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MetaPub Looks to Get in the Stream

Centralized platform for public media distributes program metadata coincident with real-time streams

NPR Senior Product Manager of Content Production David Julian Gray and Senior Software Engineer/Architect Mike Pilone are developing a new metadata ecosystem for the Public Radio Satellite System.

They’ll talk about it in their presentation “A Federated System for Public Media Metadata Delivery” on Sunday morning of the NAB Show as part of the Broadcast Engineering Conference.

The MetaPub platform is intended to bridge the gap between content producers and the software that populates radio displays and streaming audio applications.

More listeners are consuming audio products through such devices, including spoken word formats, yet many stations populate the display with, at best, a name of a program, while others display no information at all.

The MetaPub system is being developed with the input of multiple PRSS content providers such as National Public Radio, American Public Media, Public Radio International and the Public Broadcasting Service. Other notable contributors include Jim Duff, director, product development for PRSS. Kyle Wesloh, director broadcast production and operations of Minnesota Public Radio, has been an active participant, making sure the “Classical 24” stream metadata was available early in the project.


Fig. 1
Credit: Courtesy NP An overview of the system is shown in Fig. 1.

Instead of asking content producers to add new processes to their routines — processes that could be overlooked — MetaPub works within their existing workflows and interfaces.

It accesses the information in the background by using APIs with a variety of existing content management systems. The information is extracted from these systems, normalized from program to program and content provider to content provider and published in a standard JSON (JavaScript Object Notation) lightweight data-interchange format for other middleware products to optimize and send out to radio displays.

Currently the feed is available over the Internet for products to query and obtain data.

For instance, the middleware application can request information for a specific program, date and time; the MetaPub system will provide the information available for that program. As the system grows and matures, its creators envision this information could be provided in real time over the PRSS satellite system itself and through other channels so that specific calls for information may not be needed.

Early integration efforts include TagStation to add visual elements to public radio stations in the NextRadio FM radio application. Efforts also are underway to integrate this information within Arctic Palm’s Center Stage Live CSRDS product to send the data to RDS encoders for analog FM radios, and HD Program Service Data (PSD) for HD Radio displays.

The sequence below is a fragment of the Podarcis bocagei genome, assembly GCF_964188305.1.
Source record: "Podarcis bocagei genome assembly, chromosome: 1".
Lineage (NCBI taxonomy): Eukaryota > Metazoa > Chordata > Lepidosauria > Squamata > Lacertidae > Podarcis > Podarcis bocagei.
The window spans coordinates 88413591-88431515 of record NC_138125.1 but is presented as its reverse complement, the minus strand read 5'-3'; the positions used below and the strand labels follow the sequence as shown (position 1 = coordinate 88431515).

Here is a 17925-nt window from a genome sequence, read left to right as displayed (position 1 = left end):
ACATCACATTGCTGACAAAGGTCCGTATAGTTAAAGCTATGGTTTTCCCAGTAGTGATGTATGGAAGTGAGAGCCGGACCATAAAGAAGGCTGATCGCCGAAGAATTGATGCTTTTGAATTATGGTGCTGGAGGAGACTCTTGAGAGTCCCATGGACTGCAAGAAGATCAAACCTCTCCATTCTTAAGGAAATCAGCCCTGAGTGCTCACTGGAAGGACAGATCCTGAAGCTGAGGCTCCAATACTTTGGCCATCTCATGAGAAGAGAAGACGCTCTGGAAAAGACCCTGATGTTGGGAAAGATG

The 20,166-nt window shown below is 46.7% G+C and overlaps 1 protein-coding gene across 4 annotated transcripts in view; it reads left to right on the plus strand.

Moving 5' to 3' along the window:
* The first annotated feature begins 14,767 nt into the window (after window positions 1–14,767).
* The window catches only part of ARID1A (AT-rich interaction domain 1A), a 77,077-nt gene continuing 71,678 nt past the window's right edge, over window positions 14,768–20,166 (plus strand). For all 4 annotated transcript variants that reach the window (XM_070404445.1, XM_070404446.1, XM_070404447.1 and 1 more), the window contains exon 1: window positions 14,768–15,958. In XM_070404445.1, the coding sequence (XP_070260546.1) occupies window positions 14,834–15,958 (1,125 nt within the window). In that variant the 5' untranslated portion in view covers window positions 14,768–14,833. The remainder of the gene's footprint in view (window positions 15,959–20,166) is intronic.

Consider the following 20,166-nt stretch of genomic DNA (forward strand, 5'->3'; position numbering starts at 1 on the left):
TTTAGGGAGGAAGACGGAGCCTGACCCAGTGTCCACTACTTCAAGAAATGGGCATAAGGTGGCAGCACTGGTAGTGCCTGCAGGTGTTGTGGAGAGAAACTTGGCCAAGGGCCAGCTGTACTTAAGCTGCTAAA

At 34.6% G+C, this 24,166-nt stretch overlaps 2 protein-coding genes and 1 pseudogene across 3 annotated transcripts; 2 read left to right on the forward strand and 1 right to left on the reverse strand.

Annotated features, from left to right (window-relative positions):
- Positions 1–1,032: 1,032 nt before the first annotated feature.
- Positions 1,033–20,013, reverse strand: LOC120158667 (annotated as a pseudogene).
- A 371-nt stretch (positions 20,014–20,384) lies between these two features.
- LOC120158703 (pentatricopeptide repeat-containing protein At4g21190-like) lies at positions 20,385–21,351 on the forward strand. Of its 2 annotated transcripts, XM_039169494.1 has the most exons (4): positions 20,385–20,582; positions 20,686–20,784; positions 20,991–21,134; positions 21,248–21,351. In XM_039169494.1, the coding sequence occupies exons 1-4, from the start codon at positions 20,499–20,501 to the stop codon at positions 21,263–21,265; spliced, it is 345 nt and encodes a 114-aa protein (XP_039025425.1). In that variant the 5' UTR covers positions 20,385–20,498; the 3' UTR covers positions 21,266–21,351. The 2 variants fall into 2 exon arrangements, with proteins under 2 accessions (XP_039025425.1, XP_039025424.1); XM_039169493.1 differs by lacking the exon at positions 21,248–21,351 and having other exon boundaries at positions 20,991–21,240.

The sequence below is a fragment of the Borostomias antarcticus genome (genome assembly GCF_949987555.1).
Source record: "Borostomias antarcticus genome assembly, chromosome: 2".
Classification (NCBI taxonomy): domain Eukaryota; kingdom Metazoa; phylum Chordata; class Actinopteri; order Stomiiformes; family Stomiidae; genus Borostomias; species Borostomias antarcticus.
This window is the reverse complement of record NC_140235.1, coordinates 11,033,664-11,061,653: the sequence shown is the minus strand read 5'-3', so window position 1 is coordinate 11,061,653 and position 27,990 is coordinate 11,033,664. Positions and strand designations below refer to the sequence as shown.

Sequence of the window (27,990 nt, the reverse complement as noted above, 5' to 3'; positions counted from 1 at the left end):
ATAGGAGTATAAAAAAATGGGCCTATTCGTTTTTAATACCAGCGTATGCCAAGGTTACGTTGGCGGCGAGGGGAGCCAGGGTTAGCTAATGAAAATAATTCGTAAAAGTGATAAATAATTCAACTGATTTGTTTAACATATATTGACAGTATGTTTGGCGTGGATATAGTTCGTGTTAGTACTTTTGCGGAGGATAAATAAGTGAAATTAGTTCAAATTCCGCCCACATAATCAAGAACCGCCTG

The project is ongoing; new enhancements and features are being considered. Future efforts may include integration into network-specific and station-specific applications and websites, something the NPR digital/online and other teams are looking at now.

Fig. 2
Credit: Morgan McCloy/NPR Currently supported content includes the name of the audio piece; the name of the program with which it is associated; the artist or author of the content; and an image associated with the piece. For example, Fig. 2 shows an example of a report during “Morning Edition” by Allison Aubrey named “A Diet High in Fiber,” with an associated image of foods discussed in the story.

The system supports offsets, so the information could change at various times in a single program.

For instance, the radio display does not necessarily need to be stuck on the same information all the time; it can change dynamically as the topic or story changes within a program segment.

For currently supported NPR-produced news magazine shows and “Classical 24,” MetaPub provides live streams synchronized with the material “now playing.” Stations playing through a live stream can choose “now playing” or if they offset the material, there are mechanisms to align the metadata with their audio stream. Either way, they have to have accurate metadata dynamically updated to match what the station is playing.

Also in development are embedded links so that, on supported platforms, while someone was listening to a news story on a smartphone, for instance, they could click a link to help them find detailed information or associated content like an article about the topic.

A number of stations are involved in testing the system, representing a mix of markets and technical resources; the organizers are not looking for additional test stations right now, but they anticipate seeking more stations to participate soon. As the national feeds begin to share more content through MetaPub, stations will have that much more content to share.

So what is the project timeframe? “At this point we have been engaged in a limited proof-of-concept project for which a base feature set system is now up and running,” David Julian Gray said. “At the same time we have started work to understand the business case. Assuming the effort can be financially self-sustaining, we estimate head-end rollout of a full feature set by the PRSS would take about 18 months. The time for a full system-wide rollout would depend on the rate of adoption by producers and stations and the capacity of the PRSS to keep pace with the demand.”

As radio becomes more visible on updated receiver platforms, i.e. in the automobile center stack, and as radio continues to make its ways into smartphones and tablets, with mobile phone FM reception and streaming content apps, it appears the public radio community is well on its way to making sure it can provide relevant, enriched displays to keep listeners engaged and informed.